Digital Citizenship is something that I hold great value in. I have been working in a 1:1 environment for 4 years and have found that although we are working with “Digital Natives” they are not always “Digital Citizens”. They have the know-how of navigating their favorite Social Media sites and playing their favorite online games, but they do not have the know how, in many cases, of protecting themselves from online predators and do not have the research skills and capabilities of using the internet to find viable/factual information. Many students lack the skill of being able to research effectively on the internet.
I have had students, even before the 1:1 initiative, say that they know how to use the internet and that they 100% have protected themselves from strangers being able to access their information. We have had class discussions about this. Students, even after they have said they “hide” their information, come out and say, “It’s not fair! So-and-so used my picture and then said stuff about me on so-and-so’s Facebook.” We then have a class discussion about anything that is posted online is “no longer private”. Even though you post and you may only share with your friends, they can copy that picture and then share with others.” Kids today do not understand that E-mail, Private Messages, Facebook, Vine, Twitter, Instagram, ANYTHING on the web is NOT PRIVATE. Even adults tend to forget this at times. Once it is out there it is ALWAYS THERE. That’s another thing, students think when they “delete” their history, a post, an E-mail, a file on their computer that it is gone forever. They are “tech savvy” in terms of the mechanics of using the equipment and navigation of a site or game, but that can not be confused with “tech literate” or being a digital citizen.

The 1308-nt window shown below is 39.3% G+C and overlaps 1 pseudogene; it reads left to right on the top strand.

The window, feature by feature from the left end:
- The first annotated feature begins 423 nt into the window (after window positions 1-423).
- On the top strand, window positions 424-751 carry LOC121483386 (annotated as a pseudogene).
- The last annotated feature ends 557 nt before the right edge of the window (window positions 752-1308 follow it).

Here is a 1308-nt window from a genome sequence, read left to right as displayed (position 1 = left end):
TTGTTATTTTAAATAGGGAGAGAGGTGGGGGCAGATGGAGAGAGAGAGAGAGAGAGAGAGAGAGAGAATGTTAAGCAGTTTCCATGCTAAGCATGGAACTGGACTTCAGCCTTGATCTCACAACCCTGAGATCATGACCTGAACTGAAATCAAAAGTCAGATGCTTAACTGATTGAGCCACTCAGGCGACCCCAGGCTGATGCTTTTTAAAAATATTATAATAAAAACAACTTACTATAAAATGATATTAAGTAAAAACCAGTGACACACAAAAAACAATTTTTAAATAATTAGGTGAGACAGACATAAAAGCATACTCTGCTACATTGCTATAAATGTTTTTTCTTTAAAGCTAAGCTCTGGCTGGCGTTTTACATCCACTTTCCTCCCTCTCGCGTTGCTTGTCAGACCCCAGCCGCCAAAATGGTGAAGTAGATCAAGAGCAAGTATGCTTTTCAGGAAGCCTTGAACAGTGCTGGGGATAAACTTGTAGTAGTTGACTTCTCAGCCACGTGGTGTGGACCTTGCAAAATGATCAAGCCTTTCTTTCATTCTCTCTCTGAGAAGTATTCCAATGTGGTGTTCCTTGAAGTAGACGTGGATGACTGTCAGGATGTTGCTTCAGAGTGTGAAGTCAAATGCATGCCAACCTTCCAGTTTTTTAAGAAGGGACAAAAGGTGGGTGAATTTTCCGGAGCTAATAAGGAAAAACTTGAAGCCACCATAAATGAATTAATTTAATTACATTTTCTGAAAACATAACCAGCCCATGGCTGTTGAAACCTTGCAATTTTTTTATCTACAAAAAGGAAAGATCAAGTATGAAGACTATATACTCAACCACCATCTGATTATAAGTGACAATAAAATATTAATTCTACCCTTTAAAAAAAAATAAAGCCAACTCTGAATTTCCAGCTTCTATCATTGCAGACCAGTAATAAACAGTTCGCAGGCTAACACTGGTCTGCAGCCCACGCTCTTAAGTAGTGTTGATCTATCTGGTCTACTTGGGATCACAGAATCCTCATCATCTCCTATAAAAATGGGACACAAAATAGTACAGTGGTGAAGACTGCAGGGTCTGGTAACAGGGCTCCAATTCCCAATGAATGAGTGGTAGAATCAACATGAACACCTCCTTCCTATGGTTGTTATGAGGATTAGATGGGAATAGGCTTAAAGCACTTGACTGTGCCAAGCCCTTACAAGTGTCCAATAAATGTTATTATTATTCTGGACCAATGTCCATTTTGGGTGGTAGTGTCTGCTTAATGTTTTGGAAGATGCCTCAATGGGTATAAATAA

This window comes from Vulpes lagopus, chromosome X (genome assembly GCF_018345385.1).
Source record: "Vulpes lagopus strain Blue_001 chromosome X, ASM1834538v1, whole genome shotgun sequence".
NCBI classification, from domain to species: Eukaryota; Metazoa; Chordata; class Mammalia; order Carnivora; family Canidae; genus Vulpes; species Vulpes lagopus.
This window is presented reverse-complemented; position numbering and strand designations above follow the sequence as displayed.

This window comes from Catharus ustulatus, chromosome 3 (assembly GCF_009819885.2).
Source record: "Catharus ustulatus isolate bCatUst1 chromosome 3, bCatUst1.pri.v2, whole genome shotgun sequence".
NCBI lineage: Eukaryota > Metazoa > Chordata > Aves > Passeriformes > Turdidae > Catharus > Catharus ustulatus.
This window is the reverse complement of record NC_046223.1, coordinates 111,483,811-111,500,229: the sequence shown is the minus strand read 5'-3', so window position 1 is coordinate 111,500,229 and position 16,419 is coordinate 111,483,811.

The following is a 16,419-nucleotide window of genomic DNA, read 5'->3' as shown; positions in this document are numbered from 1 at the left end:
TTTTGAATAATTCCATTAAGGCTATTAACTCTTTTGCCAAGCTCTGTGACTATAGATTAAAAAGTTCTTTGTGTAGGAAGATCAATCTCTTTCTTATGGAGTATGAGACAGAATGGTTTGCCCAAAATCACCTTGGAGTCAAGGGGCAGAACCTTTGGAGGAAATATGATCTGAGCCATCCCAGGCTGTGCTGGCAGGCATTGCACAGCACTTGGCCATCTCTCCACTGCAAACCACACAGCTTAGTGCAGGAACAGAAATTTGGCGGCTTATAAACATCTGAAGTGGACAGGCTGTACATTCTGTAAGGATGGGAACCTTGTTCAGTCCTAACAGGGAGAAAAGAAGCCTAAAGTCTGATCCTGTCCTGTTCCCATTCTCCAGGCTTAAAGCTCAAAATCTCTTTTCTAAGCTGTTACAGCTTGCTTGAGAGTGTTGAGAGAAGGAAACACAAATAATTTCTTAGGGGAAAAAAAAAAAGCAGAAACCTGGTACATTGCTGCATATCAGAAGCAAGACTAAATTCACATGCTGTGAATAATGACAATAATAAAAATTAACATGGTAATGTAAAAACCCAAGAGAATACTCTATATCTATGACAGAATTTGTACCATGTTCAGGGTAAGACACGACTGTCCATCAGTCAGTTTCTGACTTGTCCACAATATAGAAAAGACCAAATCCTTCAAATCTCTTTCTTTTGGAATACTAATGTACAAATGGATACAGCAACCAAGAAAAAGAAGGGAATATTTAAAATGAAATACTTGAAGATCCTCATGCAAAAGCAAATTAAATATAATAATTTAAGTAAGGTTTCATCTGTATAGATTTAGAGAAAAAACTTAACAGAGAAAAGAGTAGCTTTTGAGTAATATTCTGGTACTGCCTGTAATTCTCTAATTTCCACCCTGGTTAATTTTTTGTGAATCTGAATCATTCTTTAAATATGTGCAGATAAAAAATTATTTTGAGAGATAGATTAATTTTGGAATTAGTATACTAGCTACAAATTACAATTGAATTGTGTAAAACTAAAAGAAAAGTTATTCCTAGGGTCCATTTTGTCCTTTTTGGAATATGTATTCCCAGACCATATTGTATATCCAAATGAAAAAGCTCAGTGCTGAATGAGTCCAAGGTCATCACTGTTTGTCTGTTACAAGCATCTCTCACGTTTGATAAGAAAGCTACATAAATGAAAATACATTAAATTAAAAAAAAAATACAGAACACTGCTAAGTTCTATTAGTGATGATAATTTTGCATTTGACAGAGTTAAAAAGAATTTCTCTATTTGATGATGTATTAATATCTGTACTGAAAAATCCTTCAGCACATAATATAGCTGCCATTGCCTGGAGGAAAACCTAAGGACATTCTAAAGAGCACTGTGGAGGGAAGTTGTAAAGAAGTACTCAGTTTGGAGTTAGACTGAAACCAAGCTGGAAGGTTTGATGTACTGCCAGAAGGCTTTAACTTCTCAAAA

The other skill they fall back on is being able to navigate the web to find factual, reliable information to enhance their education. More needs to be done with engaging students in real research by teaching them skills of using the databases, and reliable websites. Each year myself and the ELA teacher have our Librarian do a Database Presentation for the students to show them how to effectively navigate through World Book Online, American History Online and other databases. She also shows them EasyBib and explains the importance of citing sources. In this time when everything is shared on the web, some students forget the importance of giving attribution to the source. We see it all the time- websites that use other people’s materials and do not have it sited. This is all about being a Digital Citizen- knowing good etiquette and also knowing how to efficiently and safely use the internet and other apps and options that come with the use of technology.
Below are some short videos about Digital Citizenship created by Xin Zhang on YouTube, Digital Etiquette fro Brain Pop, online safety video from Family Online Safety Institute.